By Jon Cooper | The Good Word
- Durant Brooks heard the words "Just a punter" a lot.
But he never really bought into that. Instead, he gave that way of thinking and the negativity surrounding his position the boot.
"I wasn't `just' a punter, and I hated that notion that kickers or punters would get," Brooks said. "It's changed a little bit because I think teams are realizing the value of a good punter or kicker, but the locker room talk when I was playing was, `Kickers are lazy,' `They just kick or punt.' They don't give you credit until you hit the game-winning field goal or you're backed up on your one-foot line and you knock a 60-something-yard punt out of there."
Georgia Tech is giving Brooks credit and, you might say, his "Just desserts," bestowing upon him the highest honor available in the shortest amount of time possible.
In his first year of eligibility, Brooks is joining a talented sextet comprising the Georgia Tech Athletics Hall of Fame Class of 2017. He'll join Roger Anderson (Tennis), Roberto Castro (Golf), B.J. Elder (Basketball), Ashley Kidd (Track and Field), and Matt Wieters (Baseball) at the induction, which takes place on Friday, Sept. 22, at the College Football Hall of Fame as part of Hall of Fame Weekend.
Brooks actually points to his special teams coach at Georgia Tech, Charles Kelly, for helping him mentally turn the stigma surrounding kickers.
"One of his biggest points to the team and to us was special teams can change a game, because there's usually one big play that happens on special teams -- you're either kicking a game-winning field goal, getting an extra point, running a kickoff back for a touchdown, on a punt pinning them inside the five-yard line," he said. "He showed us statistics, for example, punting, if a team started inside the 20, their chances of scoring. It drastically decreased when they started inside the 10 and so on. He showed that to everybody. It makes a huge difference in the outcome of a game."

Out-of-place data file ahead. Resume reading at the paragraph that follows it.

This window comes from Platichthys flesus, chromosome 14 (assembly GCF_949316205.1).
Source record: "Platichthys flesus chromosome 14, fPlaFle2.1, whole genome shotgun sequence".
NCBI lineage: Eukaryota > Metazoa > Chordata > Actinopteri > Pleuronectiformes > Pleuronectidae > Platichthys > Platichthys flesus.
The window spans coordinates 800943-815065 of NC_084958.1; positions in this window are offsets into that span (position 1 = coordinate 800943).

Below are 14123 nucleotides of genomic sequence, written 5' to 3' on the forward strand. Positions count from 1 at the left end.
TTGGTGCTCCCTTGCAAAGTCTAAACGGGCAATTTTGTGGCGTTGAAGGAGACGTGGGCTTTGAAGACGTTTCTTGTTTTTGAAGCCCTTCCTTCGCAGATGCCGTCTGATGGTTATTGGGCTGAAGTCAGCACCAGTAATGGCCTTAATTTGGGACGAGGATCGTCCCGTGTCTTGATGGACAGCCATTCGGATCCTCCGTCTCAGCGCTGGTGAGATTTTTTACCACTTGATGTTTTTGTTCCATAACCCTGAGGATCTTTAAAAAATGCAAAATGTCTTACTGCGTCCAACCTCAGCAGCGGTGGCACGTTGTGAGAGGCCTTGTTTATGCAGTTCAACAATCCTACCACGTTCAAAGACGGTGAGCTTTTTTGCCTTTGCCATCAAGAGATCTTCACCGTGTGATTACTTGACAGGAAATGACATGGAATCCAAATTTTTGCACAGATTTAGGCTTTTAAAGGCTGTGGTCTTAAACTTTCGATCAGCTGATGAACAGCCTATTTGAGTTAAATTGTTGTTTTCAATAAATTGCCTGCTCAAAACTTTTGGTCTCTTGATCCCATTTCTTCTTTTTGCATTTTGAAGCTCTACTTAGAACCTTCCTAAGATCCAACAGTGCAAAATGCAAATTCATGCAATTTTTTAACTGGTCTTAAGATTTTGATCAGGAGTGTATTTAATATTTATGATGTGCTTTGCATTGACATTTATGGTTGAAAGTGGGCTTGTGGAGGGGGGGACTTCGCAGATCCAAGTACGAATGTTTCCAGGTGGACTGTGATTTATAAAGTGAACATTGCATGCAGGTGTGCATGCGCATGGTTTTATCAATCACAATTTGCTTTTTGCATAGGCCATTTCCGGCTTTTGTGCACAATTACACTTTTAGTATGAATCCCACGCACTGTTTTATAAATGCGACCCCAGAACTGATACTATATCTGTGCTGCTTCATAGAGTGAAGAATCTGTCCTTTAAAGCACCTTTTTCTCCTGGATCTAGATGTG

He wasn't always the people's choice, especially on fourth-and-short, even if he was Coach Chan Gailey's.
"I did come onto the field a couple of times when it was fourth and one or two, and he decided to punt, and our home crowd was kind of booing," he recalled. "I took that as, `I'm going to show you. I'm going to get you to cheer when I put this inside the five.' Most of the time it happened that way. I would come off and they would be cheering."
The Macon native gave Tech fans plenty to cheer about. He set a new standard for Georgia Tech punters and THE standard for punters nationwide during the 2006 and 2607 seasons, when he averaged 45.3 yards a punt -- nearly four yards longer than the nearest Jacket (Rodney Williams, 41.4 from 1995-98) -- and was a finalist for the prestigious Ray Guy Award as the nation's top punter, winning it his second season.
Brooks actually was associated with Guy long before that. While in high school he attended summer camps held by the 14-year NFL veteran, six-time All-Pro, and the only pure punter ever to be selected in the first round of the NFL Draft (23rd overall by the Oakland Raiders in 1973).
He actually owes the opportunity to a chance encounter between Guy and his mom. Both were from the Thomson, Ga., area and were horse enthusiasts.
"He went to look at a horse for his daughter. My mom was into horses and was selling them a lot at the time, riding them," Brooks recalled. "She mentioned to him that I was punting in high school. He was like, `Well, he needs to come to my camp.'"
Durant, who credited his horse-riding for his leg strength, showed up and quickly opened eyes. Among those opened eyes were the ones of then-Jackets punter Andy Thomson and former punter Dan Dyke, who were at the camp.
"We were doing a drill where we're trying to basically punt a field goal," he recalled. "The first punt, I punted from the 50-yard line directly center for a field goal. Dan and Andy were like, `Wow! You're a junior in high school and you're doing this?' Going to those camps and punting with those guys it kind of struck me that, `Hey, maybe I do have the ability to punt at the next level.'"
After spending two years at Georgia Millitary School, Brooks transferred to Georgia Tech in 2005, won the starting job for the Jackets in 2006 and took punting to the next level.